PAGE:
• Dennis M.S.
      • Thrippleton M.J.
      Blood-brain barrier failure as a core mechanism in cerebral small vessel disease and dementia: evidence from a cohort study.
      ,
      • Toledo J.B.
      • Arnold S.E.
      • Raible K.
      • Brettschneider J.
      • Xie S.X.
      • Grossman M.
      • Monsell S.E.
      • Kukull W.A.
      • Trojanowski J.Q.
      Contribution of cerebrovascular disease in autopsy confirmed neurodegenerative disease cases in the National Alzheimer's Coordinating Centre.
      As mentioned above, clinical data from patients with dementia indicate an increase in soluble PDGFR-β in the CSF,
      • Montagne A.
      • Barnes S.R.
      • Sweeney M.D.
      • Halliday M.R.
      • Sagare A.P.
      • Zhao Z.
      • Toga A.W.
      • Jacobs R.E.
      • Liu C.Y.
      • Amezcua L.
      • Harrington M.G.
      • Chui H.C.
      • Law M.
      • Zlokovic B.V.
      Blood-brain barrier breakdown in the aging human hippocampus.
      supporting the involvement of PDGF-β/PDGFR-β signaling in disease pathology. Further evidence of the clinical importance of disruption to the PDGF-β/PDGFR-β signaling pathway can be seen after surgically-induced large vessel stroke in adult Pdgfrb knockout mice, which indicates reduced pericyte coverage, significantly larger stroke lesions, and more BBB leakage, as compared with controls. This phenotype is significantly rescued with the preservation of PDGFR-β expression in pericytes.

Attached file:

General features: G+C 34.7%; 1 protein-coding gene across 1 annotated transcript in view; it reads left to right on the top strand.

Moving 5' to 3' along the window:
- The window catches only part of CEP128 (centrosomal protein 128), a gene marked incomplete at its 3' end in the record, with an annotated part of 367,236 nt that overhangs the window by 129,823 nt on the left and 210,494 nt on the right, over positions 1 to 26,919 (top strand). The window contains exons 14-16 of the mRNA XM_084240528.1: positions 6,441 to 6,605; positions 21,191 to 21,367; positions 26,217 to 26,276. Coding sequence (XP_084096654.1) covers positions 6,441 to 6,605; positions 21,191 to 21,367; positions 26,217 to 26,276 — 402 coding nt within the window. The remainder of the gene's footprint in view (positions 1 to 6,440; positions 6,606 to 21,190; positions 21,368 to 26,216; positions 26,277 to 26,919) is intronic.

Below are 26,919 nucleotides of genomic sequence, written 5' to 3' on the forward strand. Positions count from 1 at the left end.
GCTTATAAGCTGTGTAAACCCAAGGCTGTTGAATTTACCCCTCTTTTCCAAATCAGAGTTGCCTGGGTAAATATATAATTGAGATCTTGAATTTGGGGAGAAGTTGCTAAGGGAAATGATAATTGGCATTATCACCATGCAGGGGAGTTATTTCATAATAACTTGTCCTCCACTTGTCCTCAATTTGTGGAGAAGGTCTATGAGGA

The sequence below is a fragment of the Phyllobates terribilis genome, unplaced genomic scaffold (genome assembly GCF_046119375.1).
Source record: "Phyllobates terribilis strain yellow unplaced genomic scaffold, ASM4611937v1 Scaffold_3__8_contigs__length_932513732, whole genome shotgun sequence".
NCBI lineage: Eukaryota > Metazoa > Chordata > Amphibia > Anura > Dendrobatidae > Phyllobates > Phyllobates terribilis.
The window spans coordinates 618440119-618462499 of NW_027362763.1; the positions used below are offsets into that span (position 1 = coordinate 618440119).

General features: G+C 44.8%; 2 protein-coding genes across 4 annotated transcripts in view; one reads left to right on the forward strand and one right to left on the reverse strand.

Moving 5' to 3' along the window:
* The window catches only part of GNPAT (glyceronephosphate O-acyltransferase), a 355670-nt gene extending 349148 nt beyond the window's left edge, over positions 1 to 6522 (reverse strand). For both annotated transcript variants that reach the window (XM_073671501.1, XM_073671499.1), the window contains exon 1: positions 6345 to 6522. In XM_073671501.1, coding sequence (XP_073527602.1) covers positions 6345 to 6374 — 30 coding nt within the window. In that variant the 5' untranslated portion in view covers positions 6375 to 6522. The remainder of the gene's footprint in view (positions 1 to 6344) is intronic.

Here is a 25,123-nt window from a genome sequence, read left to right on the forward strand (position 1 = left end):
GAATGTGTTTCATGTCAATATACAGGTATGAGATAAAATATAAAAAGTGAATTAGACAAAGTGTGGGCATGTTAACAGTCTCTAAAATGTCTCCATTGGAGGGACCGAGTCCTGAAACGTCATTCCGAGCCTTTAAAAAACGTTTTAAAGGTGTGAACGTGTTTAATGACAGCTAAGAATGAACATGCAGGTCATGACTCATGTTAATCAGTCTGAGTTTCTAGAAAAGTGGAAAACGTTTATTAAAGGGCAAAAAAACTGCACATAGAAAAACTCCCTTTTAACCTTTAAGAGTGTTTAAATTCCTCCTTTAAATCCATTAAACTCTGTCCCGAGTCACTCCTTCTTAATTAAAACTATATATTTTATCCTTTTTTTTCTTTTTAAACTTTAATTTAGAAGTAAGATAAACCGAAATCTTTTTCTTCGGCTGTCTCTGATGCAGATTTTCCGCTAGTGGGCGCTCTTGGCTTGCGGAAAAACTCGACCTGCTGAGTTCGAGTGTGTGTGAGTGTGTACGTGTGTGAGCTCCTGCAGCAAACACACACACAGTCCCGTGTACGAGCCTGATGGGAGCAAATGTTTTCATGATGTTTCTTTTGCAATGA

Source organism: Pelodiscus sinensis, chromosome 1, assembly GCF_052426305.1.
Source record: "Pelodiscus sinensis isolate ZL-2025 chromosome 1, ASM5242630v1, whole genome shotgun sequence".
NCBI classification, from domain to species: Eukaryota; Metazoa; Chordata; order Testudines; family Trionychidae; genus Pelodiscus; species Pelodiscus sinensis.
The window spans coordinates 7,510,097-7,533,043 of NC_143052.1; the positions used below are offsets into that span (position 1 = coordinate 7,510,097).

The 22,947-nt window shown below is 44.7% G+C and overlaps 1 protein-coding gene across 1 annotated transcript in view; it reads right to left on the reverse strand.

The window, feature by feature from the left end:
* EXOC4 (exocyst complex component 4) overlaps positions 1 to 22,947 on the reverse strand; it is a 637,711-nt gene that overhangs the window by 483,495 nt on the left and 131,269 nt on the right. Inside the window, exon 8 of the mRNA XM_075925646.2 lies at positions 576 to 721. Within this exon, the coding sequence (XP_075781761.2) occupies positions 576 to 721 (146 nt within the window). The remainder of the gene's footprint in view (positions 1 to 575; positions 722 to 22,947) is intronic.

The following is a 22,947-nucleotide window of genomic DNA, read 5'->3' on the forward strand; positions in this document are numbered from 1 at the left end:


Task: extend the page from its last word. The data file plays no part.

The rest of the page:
• Shen J.
      • Ishii Y.
      • Xu G.
      • Dang T.C.
      • Hamashima T.
      • Matsushima T.
      • Yamamoto S.
      • Hattori Y.
      • Takatsuru Y.
      • Nabekura J.
      • Sasahara M.
      PDGFR-β as a positive regulator of tissue repair in a mouse model of focal cerebral ischemia.
      Most importantly, these models allow us to understand the importance of endothelial-pericyte crosstalk in maintaining BBB integrity.
      In human AD, brain areas with reduced pericyte coverage of vessels show increased fibrin(ogen) and IgG extravasation demonstrating BBB leakage,
      • Sengillo J.D.
      • Winkler E.A.
      • Walker C.T.
      • Sullivan J.S.
      • Johnson M.
      • Zlokovic B.V.
      Deficiency in mural vascular cells coincides with blood-brain barrier disruption in Alzheimer's disease.
      and similar pathologic changes are seen in cSVD
      • Grinberg L.
      • Thal D.
      Vascular pathology in the aged human brain.
      (Figure 2). The findings of BBB impairment in patients with reduced pericyte vessel coverage are supported by reduced pericyte coverage in the naturally leaky ME
      • Pfau S.J.
      • Langen U.H.
      • Fisher T.M.
      • Prakash I.
      • Nagpurwala F.
      • Lozoya R.A.
      • Lee W.-C.A.
      • Wu Z.
      • Gu C.
      Vascular and perivascular cell profiling reveals the molecular and cellular bases of blood-brain barrier heterogeneity.
      and studies in rodents using pericyte-deficient mice seen by dextran tracer leakage around pericyte-deficient blood vessels, which worsens with increasing age,
      • Bell R.D.
      • Winkler E.A.
      • Sagare A.P.
      • Singh I.